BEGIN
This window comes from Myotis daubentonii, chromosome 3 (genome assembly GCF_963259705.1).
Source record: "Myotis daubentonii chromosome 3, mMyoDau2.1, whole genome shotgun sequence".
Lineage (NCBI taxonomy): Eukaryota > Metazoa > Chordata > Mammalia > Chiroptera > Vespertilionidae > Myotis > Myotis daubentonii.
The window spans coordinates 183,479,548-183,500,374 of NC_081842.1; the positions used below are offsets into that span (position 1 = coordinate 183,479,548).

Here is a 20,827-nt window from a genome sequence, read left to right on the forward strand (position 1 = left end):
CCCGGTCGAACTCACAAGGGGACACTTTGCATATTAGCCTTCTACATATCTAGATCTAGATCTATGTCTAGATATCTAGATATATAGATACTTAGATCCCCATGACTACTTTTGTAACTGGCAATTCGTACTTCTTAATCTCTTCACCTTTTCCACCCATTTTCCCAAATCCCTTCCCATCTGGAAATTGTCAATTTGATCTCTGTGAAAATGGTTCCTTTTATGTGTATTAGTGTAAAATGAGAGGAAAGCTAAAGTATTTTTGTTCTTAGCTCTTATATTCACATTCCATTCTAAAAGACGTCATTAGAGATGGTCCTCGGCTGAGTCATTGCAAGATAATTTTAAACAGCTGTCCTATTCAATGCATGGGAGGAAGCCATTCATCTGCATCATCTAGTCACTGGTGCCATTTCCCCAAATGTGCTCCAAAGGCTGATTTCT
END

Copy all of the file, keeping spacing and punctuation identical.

This window comes from Myotis daubentonii, chromosome 3 (genome assembly GCF_963259705.1).
Source record: "Myotis daubentonii chromosome 3, mMyoDau2.1, whole genome shotgun sequence".
Lineage (NCBI taxonomy): Eukaryota > Metazoa > Chordata > Mammalia > Chiroptera > Vespertilionidae > Myotis > Myotis daubentonii.
The window spans coordinates 183,479,548-183,500,374 of NC_081842.1; the positions used below are offsets into that span (position 1 = coordinate 183,479,548).

Here is a 20,827-nt window from a genome sequence, read left to right on the forward strand (position 1 = left end):
CCCGGTCGAACTCACAAGGGGACACTTTGCATATTAGCCTTCTACATATCTAGATCTAGATCTATGTCTAGATATCTAGATATATAGATACTTAGATCCCCATGACTACTTTTGTAACTGGCAATTCGTACTTCTTAATCTCTTCACCTTTTCCACCCATTTTCCCAAATCCCTTCCCATCTGGAAATTGTCAATTTGATCTCTGTGAAAATGGTTCCTTTTATGTGTATTAGTGTAAAATGAGAGGAAAGCTAAAGTATTTTTGTTCTTAGCTCTTATATTCACATTCCATTCTAAAAGACGTCATTAGAGATGGTCCTCGGCTGAGTCATTGCAAGATAATTTTAAACAGCTGTCCTATTCAATGCATGGGAGGAAGCCATTCATCTGCATCATCTAGTCACTGGTGCCATTTCCCCAAATGTGCTCCAAAGGCTGATTTCT